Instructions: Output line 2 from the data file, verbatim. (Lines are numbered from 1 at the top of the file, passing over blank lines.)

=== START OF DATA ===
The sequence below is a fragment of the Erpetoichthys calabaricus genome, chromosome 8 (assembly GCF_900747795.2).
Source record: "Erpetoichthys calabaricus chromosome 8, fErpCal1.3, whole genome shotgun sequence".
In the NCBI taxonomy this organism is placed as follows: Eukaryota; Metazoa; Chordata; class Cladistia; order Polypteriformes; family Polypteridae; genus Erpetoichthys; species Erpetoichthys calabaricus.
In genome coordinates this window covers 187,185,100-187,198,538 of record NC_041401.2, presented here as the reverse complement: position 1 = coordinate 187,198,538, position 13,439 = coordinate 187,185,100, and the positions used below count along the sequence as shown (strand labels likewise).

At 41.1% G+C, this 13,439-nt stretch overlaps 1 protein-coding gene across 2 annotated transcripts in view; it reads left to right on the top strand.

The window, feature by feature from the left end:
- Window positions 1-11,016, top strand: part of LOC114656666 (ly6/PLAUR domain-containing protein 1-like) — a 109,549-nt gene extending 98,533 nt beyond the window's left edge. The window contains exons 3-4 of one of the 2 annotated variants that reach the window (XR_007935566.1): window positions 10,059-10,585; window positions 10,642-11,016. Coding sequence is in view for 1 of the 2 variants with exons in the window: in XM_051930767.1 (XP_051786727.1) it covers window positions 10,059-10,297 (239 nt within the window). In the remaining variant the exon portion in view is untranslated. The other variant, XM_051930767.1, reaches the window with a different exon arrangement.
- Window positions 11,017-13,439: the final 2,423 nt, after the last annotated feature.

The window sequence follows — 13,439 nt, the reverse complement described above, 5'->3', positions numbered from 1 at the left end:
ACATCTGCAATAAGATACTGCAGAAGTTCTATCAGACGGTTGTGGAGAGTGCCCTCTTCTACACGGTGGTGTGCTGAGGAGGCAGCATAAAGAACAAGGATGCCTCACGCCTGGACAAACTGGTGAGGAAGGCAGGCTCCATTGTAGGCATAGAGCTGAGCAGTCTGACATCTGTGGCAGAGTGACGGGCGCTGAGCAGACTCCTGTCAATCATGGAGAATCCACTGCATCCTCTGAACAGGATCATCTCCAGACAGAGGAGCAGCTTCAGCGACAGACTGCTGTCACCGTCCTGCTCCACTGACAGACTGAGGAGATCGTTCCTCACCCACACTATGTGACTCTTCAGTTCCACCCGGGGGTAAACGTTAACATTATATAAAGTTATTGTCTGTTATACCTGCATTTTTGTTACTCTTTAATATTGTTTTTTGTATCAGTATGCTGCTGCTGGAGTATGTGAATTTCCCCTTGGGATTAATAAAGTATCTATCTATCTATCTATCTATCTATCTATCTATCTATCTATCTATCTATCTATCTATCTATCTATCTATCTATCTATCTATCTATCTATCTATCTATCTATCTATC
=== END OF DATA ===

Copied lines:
Source record: "Erpetoichthys calabaricus chromosome 8, fErpCal1.3, whole genome shotgun sequence".